As wonderfully rich as all this is, most readers of this review are likely to find the broader argument about the powerful continuities between the distant past and the present the most provocative aspect of van Bavel?s work.? Broadly speaking, his argument rests on three components.? First, he postulates that what he calls the ?socio-institutional organization of the economy,? more specifically ?the rules that govern exchange,? is the most productive explanation for economic development (p. 4).? Second, he argues that these factors can vary considerably across even relatively small areas.? Finally, he asserts that the socio-institutional characteristics of a community demonstrate remarkable persistence over the very long run.? Despite the seemingly logical intuition that beneficial institutions ought to be readily adopted by at least close neighbors, this seems not to have been in fact the case.? Instead, van Bavel finds evidence of substantial variation in the response of even micro-regions to similar economic opportunities and changes in climate or population, depending on the socio-institutional framework with which they began.? The attentive reader will of course worry about the problem of origins, but in this case much of the land in question was reclaimed from the sea or swamp over the long Middle Ages, so van Bavel can often build his case from the moment of the original period of settlement.? In the final analysis he finds in the medieval history of the Low Countries ?a clear demonstration of how great the degree of socio-institutional path dependency and long-term continuity in regional structures was? (p. 396).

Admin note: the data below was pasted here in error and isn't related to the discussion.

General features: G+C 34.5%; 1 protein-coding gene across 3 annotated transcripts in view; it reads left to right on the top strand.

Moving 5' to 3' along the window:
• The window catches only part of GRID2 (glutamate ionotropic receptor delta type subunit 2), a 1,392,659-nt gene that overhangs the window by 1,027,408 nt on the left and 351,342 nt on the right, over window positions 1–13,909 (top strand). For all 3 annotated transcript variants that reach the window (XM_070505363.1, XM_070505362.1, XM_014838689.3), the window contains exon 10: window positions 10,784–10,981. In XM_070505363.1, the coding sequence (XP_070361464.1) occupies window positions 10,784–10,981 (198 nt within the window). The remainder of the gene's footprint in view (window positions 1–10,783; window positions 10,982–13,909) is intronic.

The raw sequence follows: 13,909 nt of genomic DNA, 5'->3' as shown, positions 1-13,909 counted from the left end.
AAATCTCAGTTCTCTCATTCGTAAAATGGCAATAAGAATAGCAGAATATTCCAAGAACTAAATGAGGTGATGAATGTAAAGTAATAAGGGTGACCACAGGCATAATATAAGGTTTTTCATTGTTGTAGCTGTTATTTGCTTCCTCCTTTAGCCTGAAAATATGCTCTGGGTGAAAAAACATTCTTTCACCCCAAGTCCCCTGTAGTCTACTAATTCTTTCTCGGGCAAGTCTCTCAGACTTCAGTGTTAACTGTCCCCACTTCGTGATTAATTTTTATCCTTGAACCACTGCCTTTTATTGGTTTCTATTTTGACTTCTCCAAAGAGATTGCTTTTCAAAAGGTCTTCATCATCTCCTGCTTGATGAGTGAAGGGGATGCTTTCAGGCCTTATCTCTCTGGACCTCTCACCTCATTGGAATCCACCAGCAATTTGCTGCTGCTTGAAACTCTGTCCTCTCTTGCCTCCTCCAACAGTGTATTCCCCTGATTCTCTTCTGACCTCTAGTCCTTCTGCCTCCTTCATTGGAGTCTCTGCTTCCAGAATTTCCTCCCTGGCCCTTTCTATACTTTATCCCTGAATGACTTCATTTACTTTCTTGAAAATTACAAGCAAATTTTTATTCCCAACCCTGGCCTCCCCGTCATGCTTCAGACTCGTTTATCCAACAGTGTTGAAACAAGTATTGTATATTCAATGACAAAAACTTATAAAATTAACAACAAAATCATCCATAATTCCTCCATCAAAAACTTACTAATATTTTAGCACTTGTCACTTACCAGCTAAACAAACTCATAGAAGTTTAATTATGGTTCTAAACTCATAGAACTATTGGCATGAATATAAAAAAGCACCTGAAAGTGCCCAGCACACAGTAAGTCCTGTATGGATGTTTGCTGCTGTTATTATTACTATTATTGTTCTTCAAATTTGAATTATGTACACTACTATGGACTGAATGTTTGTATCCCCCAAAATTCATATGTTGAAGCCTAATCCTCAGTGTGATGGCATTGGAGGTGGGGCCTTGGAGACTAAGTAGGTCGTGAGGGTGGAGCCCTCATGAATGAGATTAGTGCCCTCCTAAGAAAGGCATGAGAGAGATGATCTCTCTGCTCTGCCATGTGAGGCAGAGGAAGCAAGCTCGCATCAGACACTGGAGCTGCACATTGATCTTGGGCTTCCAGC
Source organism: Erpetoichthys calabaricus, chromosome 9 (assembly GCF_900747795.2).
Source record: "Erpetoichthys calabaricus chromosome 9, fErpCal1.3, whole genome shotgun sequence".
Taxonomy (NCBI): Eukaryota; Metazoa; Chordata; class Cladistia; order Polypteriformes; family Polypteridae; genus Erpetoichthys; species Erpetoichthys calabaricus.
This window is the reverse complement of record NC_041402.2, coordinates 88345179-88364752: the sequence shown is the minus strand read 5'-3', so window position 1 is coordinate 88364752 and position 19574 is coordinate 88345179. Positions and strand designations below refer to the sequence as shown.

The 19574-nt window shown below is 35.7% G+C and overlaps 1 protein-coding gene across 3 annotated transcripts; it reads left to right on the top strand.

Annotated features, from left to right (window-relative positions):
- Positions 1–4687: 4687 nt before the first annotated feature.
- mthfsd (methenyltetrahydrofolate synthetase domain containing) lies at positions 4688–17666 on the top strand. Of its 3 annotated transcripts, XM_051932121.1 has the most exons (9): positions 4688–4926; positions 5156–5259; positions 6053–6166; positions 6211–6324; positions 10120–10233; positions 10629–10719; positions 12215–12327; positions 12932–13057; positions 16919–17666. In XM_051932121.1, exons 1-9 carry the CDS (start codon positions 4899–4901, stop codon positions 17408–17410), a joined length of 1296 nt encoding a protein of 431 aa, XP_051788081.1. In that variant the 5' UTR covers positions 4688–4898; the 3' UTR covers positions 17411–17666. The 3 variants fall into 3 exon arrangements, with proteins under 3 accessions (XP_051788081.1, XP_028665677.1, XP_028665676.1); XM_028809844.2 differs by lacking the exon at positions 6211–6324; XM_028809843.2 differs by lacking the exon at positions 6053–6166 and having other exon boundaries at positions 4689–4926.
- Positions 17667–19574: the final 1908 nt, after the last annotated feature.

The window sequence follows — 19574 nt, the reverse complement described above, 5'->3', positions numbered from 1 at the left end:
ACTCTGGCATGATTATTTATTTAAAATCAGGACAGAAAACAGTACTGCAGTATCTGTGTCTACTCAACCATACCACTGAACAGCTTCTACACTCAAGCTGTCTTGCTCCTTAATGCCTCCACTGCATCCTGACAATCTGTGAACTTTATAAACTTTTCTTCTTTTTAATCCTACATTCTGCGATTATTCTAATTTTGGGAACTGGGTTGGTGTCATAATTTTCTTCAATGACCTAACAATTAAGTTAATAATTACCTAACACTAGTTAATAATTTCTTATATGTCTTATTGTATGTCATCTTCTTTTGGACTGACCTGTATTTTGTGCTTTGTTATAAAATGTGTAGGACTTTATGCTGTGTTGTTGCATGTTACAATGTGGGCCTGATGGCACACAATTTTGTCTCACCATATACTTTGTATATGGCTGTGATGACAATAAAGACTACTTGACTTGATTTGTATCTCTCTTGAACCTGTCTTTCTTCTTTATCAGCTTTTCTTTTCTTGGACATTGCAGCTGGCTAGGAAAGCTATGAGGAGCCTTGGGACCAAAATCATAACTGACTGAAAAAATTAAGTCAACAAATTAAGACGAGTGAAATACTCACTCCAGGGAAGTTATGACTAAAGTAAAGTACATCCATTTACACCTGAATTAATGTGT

It is his close attention to the remarkable complexity of regional variation that leads him to reject many of the other commonly proffered explanations for long term economic fluctuations found in the broader economic history literature.? So while he acknowledges the importance of technological change, climate shifts, and population movements for the specific experiences of economic actors, he is not willing to grant them explanatory power for economic development.? He argues that they are too blunt an instrument for parsing the remarkable geographic variation in outcome already witnessed in the Middle Ages.? For example he says of climate and demography that ?these factors often vary little over wide areas, whereas economic and social developments within these areas may differ widely? (p. 3).? Likewise with arguments about commercialization, which he admits seem especially attractive in discussing the history of the Low Countries, characterized as it was from an early date by large cities and unusually intensive trade networks.? All of these factors, ?climatic, geographical, demographic, and political,? had their impact of course, but those effects were ?directed? by the differing socio-institutional factors ?in divergent directions? (p. 387).? Not surprisingly, given this perspective, he also upends the more typical narrative about urbanization as a factor in economic development.? Instead of seeing urbanization as a cause of economic growth, he argues it was more likely the other way around.? Economic growth, especially as it concerned the agricultural sector, was the necessary precursor of rapid urban growth (p. 384).